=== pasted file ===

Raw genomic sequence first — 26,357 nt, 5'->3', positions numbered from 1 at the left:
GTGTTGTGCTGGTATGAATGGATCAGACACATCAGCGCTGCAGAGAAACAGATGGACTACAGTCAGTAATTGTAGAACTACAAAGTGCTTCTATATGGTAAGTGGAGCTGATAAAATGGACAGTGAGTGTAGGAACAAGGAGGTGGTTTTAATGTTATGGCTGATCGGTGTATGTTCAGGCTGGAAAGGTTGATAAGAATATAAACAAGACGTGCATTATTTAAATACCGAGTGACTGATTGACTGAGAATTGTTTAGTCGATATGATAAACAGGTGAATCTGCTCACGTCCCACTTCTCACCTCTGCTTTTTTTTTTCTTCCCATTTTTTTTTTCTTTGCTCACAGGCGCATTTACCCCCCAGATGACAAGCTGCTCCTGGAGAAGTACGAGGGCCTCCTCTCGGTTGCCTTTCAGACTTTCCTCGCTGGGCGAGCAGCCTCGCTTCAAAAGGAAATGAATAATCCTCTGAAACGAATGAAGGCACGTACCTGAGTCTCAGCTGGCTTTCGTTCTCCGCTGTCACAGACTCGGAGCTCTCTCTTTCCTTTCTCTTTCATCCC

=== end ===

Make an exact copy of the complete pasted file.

Raw genomic sequence first — 26,357 nt, 5'->3', positions numbered from 1 at the left:
GTGTTGTGCTGGTATGAATGGATCAGACACATCAGCGCTGCAGAGAAACAGATGGACTACAGTCAGTAATTGTAGAACTACAAAGTGCTTCTATATGGTAAGTGGAGCTGATAAAATGGACAGTGAGTGTAGGAACAAGGAGGTGGTTTTAATGTTATGGCTGATCGGTGTATGTTCAGGCTGGAAAGGTTGATAAGAATATAAACAAGACGTGCATTATTTAAATACCGAGTGACTGATTGACTGAGAATTGTTTAGTCGATATGATAAACAGGTGAATCTGCTCACGTCCCACTTCTCACCTCTGCTTTTTTTTTTCTTCCCATTTTTTTTTTCTTTGCTCACAGGCGCATTTACCCCCCAGATGACAAGCTGCTCCTGGAGAAGTACGAGGGCCTCCTCTCGGTTGCCTTTCAGACTTTCCTCGCTGGGCGAGCAGCCTCGCTTCAAAAGGAAATGAATAATCCTCTGAAACGAATGAAGGCACGTACCTGAGTCTCAGCTGGCTTTCGTTCTCCGCTGTCACAGACTCGGAGCTCTCTCTTTCCTTTCTCTTTCATCCC